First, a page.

With the continued growth of the Canadian population, the increased need for affordable housing, and the rising cost of living, Canadians are looking for economical solutions to their living situations. For some, that means downsizing while for others, that means moving across the country to provinces and municipalities with more affordable options. The question is, what impact does the housing crisis have on tree coverage?
How the Housing Market Impacts Urban Canopy
The housing market has amplified the need for more affordable housing and created new opportunities and demand for housing developments in regions across the country, including the Atlantic provinces. However, like with any urban developments, the development of new housing options like apartments and duplexes can add stress to local trees. Often these trees are already under stress from changes to their environment, including the construction of new roads, schools and infrastructure projects. In many cases, trees are even removed to create space for urban growth and development.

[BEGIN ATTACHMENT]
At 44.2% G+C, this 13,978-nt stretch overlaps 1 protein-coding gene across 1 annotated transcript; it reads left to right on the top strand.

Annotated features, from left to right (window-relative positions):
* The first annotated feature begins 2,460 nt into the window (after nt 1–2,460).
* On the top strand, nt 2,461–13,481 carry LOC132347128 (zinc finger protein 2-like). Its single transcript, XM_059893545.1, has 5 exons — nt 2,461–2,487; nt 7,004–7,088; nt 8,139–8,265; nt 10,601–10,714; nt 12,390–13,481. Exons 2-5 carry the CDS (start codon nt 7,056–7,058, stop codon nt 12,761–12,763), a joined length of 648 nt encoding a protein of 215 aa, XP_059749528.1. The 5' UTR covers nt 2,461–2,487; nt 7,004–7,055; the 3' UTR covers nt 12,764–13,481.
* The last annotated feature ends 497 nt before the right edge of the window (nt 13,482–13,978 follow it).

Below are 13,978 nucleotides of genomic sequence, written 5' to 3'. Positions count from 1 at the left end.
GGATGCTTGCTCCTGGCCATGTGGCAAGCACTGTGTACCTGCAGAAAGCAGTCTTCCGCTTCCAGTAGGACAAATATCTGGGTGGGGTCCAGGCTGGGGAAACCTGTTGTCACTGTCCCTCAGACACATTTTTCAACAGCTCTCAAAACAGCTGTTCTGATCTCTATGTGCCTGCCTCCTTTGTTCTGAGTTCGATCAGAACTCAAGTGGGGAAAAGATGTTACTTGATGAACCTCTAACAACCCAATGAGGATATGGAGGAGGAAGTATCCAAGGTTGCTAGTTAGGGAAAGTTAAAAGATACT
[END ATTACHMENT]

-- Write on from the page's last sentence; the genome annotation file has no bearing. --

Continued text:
Solutions to Protect the Trees and Create New Housing
Although it is sometimes necessary to cut a tree and plant a new one in order to accommodate development, there are alternative options that should be considered. One alternative is smart housing complexes, which are a cluster of smaller homes built closer together with shared driveways and green spaces, as well as smaller green developments, where trees get saved instead of cut.
Tridev Corporation, a residential developer in Dieppe, New Brunswick, does just that. As developers, they respect local ecology and strive to build green communities by working with the natural landscape of a region when designing new residential developments. Their approach to environmental sustainability has won Tridev awards for their developments, such as the “Village” concept.
More development projects of this nature need to occur to retain the important tree canopy that takes years to grow and provides so many benefits to those who are fortunate enough to live in these neighbourhoods.